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Could humans live 1,000 years?
March 17, 2013 - Lee Smith
Science writer Jonathan Weiner, a winner of the Pulitzer Prize, wrote a book last year titled “Long for this World: The Strange Science of Immortality.” It’s obviously fascinating. Maybe most important: Yes, really. Great minds are taking immortality seriously.
Both evolutionary biologists and molecular biologists have shown it is possible to dramatically expand the lifespans of fruit flies, round worms, etc.; the first group of scientists through selective breeding, the second by manipulating DNA. Of course, these approaches are two sides of the same coin. Restricting their caloric intake has likewise had dramatic effects in mice.
What about humans? In the 20th century, their average lifespans doubled, in developed nations. That was 30 years in one century, thanks to better hygiene, medicine, nutrition and other factors, such as being able to control their environments, i.e. home furnaces.
And now the question is being raised: What about thousand-year lifespans? Could and should it be done?
The major problem under the “could” category boils down to “aging,” which seems to be the resulting damage of problems inside and outside of our cells over time. But what if those problems could be cleaned up? Could a 50-year-old’s aging be stopped or even reversed? It’s tantalizing to imagine, but still seriously problematic. On the other hand, “immortalist” scientist Aubrey de Grey has identified seven cellular-related issues. He thinks it is just a (simple) matter of finding solutions.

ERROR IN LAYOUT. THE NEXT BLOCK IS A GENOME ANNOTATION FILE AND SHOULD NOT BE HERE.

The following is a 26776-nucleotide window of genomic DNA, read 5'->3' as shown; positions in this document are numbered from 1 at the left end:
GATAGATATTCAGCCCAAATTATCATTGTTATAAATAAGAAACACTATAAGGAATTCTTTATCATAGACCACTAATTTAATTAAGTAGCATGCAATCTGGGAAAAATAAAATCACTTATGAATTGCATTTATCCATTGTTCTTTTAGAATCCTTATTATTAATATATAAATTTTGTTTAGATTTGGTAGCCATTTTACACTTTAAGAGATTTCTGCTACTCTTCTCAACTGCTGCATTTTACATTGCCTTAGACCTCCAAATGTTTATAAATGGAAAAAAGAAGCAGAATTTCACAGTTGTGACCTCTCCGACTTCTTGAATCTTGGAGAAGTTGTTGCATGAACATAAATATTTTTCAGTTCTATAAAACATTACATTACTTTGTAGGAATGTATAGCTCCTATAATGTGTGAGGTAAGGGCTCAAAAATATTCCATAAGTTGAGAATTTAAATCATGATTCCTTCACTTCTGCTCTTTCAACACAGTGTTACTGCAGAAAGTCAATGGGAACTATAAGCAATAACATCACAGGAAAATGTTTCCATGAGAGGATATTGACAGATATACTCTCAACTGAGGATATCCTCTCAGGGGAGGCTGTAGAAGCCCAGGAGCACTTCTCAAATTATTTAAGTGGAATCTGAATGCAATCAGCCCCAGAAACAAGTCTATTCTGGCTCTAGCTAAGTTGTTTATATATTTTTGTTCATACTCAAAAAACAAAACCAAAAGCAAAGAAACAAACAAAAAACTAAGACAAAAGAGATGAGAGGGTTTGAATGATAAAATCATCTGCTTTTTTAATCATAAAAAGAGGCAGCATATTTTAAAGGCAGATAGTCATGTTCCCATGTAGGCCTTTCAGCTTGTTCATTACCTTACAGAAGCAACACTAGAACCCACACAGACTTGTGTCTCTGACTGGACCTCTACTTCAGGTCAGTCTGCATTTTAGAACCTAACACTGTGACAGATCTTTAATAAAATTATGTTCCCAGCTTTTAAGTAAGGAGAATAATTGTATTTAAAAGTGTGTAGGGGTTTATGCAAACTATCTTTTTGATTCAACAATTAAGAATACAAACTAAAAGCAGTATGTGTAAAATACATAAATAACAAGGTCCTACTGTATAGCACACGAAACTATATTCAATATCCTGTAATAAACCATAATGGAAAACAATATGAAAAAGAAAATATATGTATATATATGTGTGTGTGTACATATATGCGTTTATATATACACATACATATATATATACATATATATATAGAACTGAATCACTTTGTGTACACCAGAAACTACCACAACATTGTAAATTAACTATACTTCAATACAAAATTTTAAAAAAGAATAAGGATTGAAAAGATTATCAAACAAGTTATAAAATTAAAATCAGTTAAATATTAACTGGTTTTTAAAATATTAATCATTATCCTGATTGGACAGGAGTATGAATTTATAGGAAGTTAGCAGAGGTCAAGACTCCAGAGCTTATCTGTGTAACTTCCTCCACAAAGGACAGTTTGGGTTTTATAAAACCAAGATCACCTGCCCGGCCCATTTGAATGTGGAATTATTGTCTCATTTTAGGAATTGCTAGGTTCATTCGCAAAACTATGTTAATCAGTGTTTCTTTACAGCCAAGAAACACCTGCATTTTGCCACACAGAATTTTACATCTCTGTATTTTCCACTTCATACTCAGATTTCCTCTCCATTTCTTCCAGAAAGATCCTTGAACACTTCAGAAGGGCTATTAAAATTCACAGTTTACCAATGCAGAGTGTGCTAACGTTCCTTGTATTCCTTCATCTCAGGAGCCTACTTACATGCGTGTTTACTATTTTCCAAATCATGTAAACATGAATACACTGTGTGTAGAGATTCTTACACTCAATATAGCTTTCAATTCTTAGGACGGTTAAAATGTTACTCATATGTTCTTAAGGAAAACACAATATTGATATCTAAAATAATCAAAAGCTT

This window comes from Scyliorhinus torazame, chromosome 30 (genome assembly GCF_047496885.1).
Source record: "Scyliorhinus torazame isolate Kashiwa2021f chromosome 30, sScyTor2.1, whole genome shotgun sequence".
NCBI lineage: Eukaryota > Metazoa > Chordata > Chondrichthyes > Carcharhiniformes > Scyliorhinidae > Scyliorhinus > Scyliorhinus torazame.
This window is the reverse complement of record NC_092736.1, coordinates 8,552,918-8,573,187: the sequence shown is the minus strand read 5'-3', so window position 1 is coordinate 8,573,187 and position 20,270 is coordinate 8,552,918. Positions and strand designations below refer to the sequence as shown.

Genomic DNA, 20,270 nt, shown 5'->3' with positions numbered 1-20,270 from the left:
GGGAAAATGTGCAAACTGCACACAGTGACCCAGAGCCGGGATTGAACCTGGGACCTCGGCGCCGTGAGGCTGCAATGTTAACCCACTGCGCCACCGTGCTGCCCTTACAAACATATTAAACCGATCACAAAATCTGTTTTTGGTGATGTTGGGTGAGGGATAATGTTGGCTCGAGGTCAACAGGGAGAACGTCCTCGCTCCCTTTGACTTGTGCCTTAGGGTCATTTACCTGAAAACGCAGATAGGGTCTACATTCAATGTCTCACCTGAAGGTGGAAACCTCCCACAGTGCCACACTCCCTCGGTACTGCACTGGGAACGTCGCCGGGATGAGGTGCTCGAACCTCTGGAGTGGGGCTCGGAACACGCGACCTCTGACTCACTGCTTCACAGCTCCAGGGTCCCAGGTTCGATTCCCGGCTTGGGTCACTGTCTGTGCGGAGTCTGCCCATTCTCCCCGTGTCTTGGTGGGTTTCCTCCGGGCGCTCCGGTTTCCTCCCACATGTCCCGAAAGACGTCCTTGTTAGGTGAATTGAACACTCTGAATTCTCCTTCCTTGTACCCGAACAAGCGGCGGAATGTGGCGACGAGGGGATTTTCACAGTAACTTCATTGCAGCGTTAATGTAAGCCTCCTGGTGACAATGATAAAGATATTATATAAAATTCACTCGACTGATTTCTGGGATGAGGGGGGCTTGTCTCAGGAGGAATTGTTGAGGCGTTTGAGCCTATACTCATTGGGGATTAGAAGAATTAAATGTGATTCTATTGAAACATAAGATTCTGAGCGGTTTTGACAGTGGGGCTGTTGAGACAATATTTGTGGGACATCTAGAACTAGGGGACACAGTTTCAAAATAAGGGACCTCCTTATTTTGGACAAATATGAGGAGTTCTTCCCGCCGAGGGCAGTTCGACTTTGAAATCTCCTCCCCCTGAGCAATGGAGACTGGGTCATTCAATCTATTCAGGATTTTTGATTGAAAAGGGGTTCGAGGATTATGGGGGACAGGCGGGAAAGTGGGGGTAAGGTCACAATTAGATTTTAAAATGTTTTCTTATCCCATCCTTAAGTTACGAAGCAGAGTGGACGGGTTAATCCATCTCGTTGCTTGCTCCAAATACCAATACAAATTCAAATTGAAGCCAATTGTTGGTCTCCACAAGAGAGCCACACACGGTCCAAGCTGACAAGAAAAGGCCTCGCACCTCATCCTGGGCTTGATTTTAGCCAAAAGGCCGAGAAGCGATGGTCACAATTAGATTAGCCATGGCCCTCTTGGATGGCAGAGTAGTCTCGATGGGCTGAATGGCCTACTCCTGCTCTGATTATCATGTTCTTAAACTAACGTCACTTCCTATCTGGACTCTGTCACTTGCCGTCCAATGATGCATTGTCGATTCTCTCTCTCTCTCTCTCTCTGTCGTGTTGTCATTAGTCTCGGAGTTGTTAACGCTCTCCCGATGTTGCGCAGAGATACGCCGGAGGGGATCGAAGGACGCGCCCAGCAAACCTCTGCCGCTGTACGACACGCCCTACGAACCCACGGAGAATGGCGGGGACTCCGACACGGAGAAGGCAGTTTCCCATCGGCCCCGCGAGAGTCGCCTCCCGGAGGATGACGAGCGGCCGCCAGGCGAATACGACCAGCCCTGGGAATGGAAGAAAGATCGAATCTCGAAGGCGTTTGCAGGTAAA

As an evolutionary matter, aging seems to be more of a “who cares?” as far as our DNA is concerned. Humans (animals) seem programmed to grow to maturity and reproduce. All the problems in our DNA that emerge in middle age and beyond are not relevant to reproduction, so there hasn’t been a reason to rid ourselves of them.
I’m about two-thirds of the way through the book, so I’ll have to see if Weiner addresses a few things I’m curious about. For instance, if human beings started demanding that their mates have long-lived parents and grandparents, would that send us on our way? Could they meet on longevity dating website!? Obviously, one “problem” in moving toward immortality is that young people who date and mate don’t really care about it.
And what about the obviously controversial matter of manipulating human DNA? Will some rogue scientist inevitably dive in?
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